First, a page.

Who are We?

We believe we're stronger together when individuals can freely express their authentic selves. Our YMCA is focused on addressing our Greater Waterbury Community's most critical needs and is dedicated to Urban Engagement, Diverse Abilities, LGBTQ+, and much more.  Our communities are intertwined and what happens here makes an impact in communities around the world.  Here at the Y, we seek to lead as an anti-racist, multi-cultural organization more effectively and acknowledge that there is much work ahead of us towards adapting anti-racist principles and ensuring equity and inclusion for all. As we embark on this journey together, we do so with humility, fully cognizant that we have so much more work to do as a local and national institution.

The Diversity & Inclusion Committee has been established to ensure that our Y has the checks and balances that we need to ensure that our Y is inclusive and that no one voice is left out. The committee meets quarterly to discuss the organization's DIG priorities to ensure all society segments have access to the Y. The following are questions that drive the work of the committee:

  • How do we respond to changing community demographics?
  • How do we engage a diverse population and ensure access to the Y?
  • How do we strengthen our diversity and inclusion practices?
  • How do we adapt policies and procedures to ensure relevancy to diverse populations?

What Can you do?

We invite all Y communities to take this journey with us and begin to unpack what it means to be an anti-racist. We know that the first step includes unlearning previous notions and educating ourselves as individuals committed to this journey. We encourage you to begin your individual anti-racism educational journey with us by diving deep into understanding racism from its origins to its impact on society today.

Please CLICK HERE to read a powerful statement from our National President, Kevin Washington.

To learn more about our efforts regarding advancing our Anti-Racism Journey in the YMCA Movement, please CLICK HERE.

Looking for ways to talk to your family and friends about racism? Here are some resources to help you:

  • Anti-Racism Activities for Kids  – CLICK HERE
  • Let’s Talk! A Guide from Teaching Tolerance – CLICK HERE
  • A list of resources from PBS on how to talk to your kids about anti-racism – CLICK HERE
  • Teaching Ideas for Classroom Conversation on Race – CLICK HERE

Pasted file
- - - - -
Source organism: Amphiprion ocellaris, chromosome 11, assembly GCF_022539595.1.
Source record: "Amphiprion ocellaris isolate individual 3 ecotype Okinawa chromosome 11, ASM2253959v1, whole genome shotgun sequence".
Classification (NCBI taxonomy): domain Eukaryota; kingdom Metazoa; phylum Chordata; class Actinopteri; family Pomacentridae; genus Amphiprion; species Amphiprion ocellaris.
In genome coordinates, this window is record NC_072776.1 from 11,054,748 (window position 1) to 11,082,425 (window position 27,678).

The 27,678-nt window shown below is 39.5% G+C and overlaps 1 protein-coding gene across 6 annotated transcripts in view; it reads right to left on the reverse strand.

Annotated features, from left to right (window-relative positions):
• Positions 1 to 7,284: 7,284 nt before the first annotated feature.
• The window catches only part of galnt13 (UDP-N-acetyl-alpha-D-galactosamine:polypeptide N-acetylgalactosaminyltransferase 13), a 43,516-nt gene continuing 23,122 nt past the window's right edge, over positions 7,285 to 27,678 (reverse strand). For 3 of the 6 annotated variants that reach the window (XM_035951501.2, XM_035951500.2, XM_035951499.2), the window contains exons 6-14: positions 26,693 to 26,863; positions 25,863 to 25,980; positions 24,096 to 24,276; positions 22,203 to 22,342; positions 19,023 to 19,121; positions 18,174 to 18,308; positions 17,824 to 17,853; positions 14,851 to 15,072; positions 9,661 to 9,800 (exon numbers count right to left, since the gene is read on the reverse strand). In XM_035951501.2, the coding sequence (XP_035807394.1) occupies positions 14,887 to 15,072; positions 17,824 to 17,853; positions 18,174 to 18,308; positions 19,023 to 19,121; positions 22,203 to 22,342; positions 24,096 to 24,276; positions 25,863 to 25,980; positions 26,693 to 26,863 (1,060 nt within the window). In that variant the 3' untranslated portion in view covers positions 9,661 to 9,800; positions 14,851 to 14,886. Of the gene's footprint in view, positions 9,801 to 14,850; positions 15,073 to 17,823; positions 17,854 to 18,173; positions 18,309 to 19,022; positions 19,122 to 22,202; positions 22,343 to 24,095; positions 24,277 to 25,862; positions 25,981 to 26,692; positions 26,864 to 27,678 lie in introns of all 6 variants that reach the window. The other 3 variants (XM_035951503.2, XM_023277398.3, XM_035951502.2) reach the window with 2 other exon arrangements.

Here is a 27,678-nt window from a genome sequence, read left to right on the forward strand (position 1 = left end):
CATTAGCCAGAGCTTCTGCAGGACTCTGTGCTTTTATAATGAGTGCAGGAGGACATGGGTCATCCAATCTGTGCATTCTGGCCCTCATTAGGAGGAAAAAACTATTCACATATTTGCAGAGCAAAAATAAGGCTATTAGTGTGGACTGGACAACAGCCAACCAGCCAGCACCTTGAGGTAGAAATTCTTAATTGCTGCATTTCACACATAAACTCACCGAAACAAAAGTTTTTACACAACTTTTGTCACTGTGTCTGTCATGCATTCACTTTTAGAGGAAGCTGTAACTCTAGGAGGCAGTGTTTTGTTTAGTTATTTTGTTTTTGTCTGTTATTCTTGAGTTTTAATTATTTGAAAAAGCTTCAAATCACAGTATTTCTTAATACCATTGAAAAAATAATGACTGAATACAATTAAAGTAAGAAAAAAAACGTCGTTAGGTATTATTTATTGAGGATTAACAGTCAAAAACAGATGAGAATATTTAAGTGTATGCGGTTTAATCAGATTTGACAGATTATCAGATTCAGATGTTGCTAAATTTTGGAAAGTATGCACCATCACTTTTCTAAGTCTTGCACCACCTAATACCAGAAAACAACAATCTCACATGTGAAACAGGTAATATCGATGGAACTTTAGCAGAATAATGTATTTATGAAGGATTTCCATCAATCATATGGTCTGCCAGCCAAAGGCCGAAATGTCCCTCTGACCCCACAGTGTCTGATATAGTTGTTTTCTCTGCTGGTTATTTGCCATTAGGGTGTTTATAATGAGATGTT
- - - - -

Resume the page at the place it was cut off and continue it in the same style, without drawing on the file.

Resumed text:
• Resource List – Center for Racial Justice in Education – CLICK HER
  • Understanding racism and inequality in America – CLICK HERE.
  • Anti-Racism Resources from the Y-USA African American CEOs – CLICK HERE

Discover the Y's Connection to Black History Month

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Did you know that Black History Month has roots associated with the YMCA? In 1915, Carter G. Woodson, a University of Chicago alumnus, arrived in Chicago to attend a national celebration of the 50th anniversary of emancipation sponsored by the state of Illinois.

Inspired by this three-week celebration where thousands of African Americans had traveled from across the country to see exhibits that highlighted the progress of their people since the end of slavery, Woodson met at the Wabash Avenue YMCA in Chicago with a small group and formed the Association for the Study of Negro Life and History (ASNLH). This began the foundation that would create Negro History and Literature Week, renamed Negro Achievement Week, later Negro History Week, and eventually Black History Month.

Known as the “Father of Black History,” Woodson wanted the study of past black life to have a significant impact stating, “We are going back to that beautiful history and it is going to inspire us to greater achievements.” It is important to note that the focus of Black History month has been on black achievements since enslavement in the US, however, Woodson’s intent was to explore modern black history as a starting point to deeper exploration beyond the arrival of enslaved Africans in the Americas.

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Have Questions?



Kristen Jones